Harry M. Adams March 30, 1927 - December 31, 1931
Born January 3, 1867 at Comanche, Iowa. Mr. Adams entered railway
service in 1880, with the St. Louis & San Francisco as a messenger
at Cherryvale, Kansas. He later held various positions in station
service on the Kansas City, Fort Scott & Gulf and the Southern
Kansas, and in 1886 was made chief clerk in the general baggage
department of the Southern Kansas. On June 1, 1887, he became
cashier in the local freight office of the same road at Cherryvale,
Kansas, and on October 15, 1887, became chief clerk in the general
baggage department of the Oregon Railway & Navigation Company. From
December, 1889, to June 1, 1890, he was consecutively division
baggage agent and advertising agent of the Union Pacific at
Portland, Oregon. From June 1, 1890 until June 10. 1893, he was
baggage agent of the United Storage and Baggage Transfer Company at
the same city, following which he spent a year in South America. On
March 1, 1894, he entered the traffic department of the Oregon
Railway & Navigation Company as ticket clerk at Seattle, Washington,
following which he was consecutively clerk in the general traffic
office at Portland, traveling freight and passenger agent, chief
clerk in the general freight department and general agent. On May
15, 1902, he was promoted to assistant general freight agent, with
headquarters at Portland, Oregon, and on June 18, 1905, left the
Oregon Railway & Navigation Company to become assistant traffic
manager of the Great Northern, with headquarters at Seattle,
Washington. From December 1, 1907, to June 30, 1910, he was general
freight and passenger agent of the Spokane, Portland & Seattle at
Mr. Adams became the first traffic manager of Western Pacific, serving in that capacity from July 1910 until March 1914. On August 1, 1913, he was also appointed freight traffic manager of the Denver & Rio Grande. In May, 1914, he resigned as freight traffic manager of the Denver & Rio Grande. He then became the general traffic manager of the Missouri Pacific and the St. Louis, Iron Mountain & Southern beginning in March, 1914. He was then promoted to vice-president in charge of traffic of the reorganized Missouri Pacific, though he continued to have headquarters at St. Louis, Missouri.
On January 11, 1918 he was appointed Director of Inland Traffic, later called the Inland Traffic Service, for the United States Army Quartermaster Corps. By General Orders: War Department, General Orders No. 35 (1919) The President of the United States of America, authorized by Act of Congress, July 9, 1918, presented the Army Distinguished Service Medal to Mr. Harry M. Adams, a United States Civilian, for exceptionally meritorious and distinguished services to the Government of the United States, in a duty of great responsibility as Director of Inland Traffic Service, War Department. His responsibilities have been great in supervising the utilization of railroad facilities and the immense movement of troops and supplies during World War I. His excellent judgment and marked ability have contributed materially to the successful and orderly movement of troops and supplies to the ports of embarkation and for the Army overseas.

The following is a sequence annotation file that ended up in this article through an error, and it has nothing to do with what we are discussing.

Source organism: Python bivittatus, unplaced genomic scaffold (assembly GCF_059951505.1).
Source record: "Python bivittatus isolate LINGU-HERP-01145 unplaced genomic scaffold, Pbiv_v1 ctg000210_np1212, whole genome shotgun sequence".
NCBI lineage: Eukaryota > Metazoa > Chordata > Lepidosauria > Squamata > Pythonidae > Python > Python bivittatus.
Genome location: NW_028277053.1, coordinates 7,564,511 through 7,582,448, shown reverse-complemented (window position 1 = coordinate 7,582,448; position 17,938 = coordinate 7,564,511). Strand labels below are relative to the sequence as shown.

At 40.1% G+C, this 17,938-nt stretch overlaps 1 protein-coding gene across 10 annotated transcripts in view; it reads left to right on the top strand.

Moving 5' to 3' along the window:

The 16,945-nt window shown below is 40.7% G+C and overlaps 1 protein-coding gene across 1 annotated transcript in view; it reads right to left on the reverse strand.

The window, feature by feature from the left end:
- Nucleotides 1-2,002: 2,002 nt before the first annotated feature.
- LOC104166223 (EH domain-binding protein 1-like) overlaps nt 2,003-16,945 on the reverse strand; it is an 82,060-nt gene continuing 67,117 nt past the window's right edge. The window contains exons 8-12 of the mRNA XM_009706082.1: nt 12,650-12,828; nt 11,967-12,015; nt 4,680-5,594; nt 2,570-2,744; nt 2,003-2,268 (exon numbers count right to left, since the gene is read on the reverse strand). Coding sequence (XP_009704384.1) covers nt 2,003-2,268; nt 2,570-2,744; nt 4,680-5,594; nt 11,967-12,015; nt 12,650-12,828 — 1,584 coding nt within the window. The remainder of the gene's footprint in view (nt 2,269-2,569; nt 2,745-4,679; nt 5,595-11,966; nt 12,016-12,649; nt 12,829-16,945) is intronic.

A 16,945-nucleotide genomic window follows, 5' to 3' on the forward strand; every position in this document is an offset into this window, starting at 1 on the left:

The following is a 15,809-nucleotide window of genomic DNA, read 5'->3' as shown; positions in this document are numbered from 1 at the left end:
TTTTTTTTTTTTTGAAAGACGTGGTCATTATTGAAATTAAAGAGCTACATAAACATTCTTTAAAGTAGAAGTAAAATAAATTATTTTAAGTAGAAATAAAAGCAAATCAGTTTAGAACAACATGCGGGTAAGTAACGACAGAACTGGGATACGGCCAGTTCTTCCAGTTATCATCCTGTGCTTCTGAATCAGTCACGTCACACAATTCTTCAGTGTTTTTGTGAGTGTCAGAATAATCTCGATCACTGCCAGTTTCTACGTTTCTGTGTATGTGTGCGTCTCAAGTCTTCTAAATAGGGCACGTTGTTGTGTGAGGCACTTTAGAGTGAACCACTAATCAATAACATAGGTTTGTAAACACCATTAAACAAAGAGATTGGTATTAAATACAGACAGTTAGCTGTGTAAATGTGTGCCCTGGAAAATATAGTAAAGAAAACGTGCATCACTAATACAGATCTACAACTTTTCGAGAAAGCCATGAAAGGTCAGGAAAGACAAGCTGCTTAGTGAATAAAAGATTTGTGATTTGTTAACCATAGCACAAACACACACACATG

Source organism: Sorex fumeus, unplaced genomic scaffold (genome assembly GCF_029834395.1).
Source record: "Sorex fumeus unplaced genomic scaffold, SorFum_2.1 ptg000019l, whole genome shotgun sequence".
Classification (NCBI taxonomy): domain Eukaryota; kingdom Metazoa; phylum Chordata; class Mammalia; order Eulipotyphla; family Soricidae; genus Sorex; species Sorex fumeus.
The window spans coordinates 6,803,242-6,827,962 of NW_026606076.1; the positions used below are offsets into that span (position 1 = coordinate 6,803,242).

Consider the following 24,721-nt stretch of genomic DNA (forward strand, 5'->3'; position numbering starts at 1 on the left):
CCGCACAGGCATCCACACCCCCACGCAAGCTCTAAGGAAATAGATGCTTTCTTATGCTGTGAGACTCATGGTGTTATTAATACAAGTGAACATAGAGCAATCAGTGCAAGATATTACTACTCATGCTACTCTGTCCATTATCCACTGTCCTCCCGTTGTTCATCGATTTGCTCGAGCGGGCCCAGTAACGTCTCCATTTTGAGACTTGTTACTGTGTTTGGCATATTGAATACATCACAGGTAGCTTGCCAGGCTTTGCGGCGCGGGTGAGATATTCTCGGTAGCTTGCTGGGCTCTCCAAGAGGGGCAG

He was also awarded the Congressional Medal of Honor as described here: Mr. Harry M Adams, director of Inland traffic. For exceptionally meritorious and conspicuous service with the Army of the United States as director of inland traffic. His responsibilities have been great in supervising the utilization of railroad facilities and the immense movement of troops and supplies during the war. His excellent judgment and marked ability have contributed materially to the successful and orderly movement of troops and supplies to the ports of embarkation and for the Army overseas.
Mr. Adams advanced to the peak of his career in April, 1927, when he became president of the Western Pacific and guided that road through a four-year period of expansion, including the building of a line connecting it with the Great Northern. Previously, he had been vice-president of the company after serving as vice-president of the Missouri Pacific and the Union Pacific.
A railroader for 62 years, he retired from railroading and the Western Pacific on January 1, 1932. He made his home at the Hotel Claremont in BerkeIey, California having previously resided at the Fairmont Hotel in San Francisco.
At the age of 65, the retired president of the Western Pacific Railroad died suddenly in Berkeley on July 30, 1932 from a heart attack. Although he had been troubled for some years with a heart ailment, he had been considered in fair health since his retirement, it was stated. He was survived by his widow, Josephine Moore Adams. They had no children.
Funeral services were conducted in Oakland on August 1st with interment in the family plot at Riverview Cemetary in Portland, Oregon.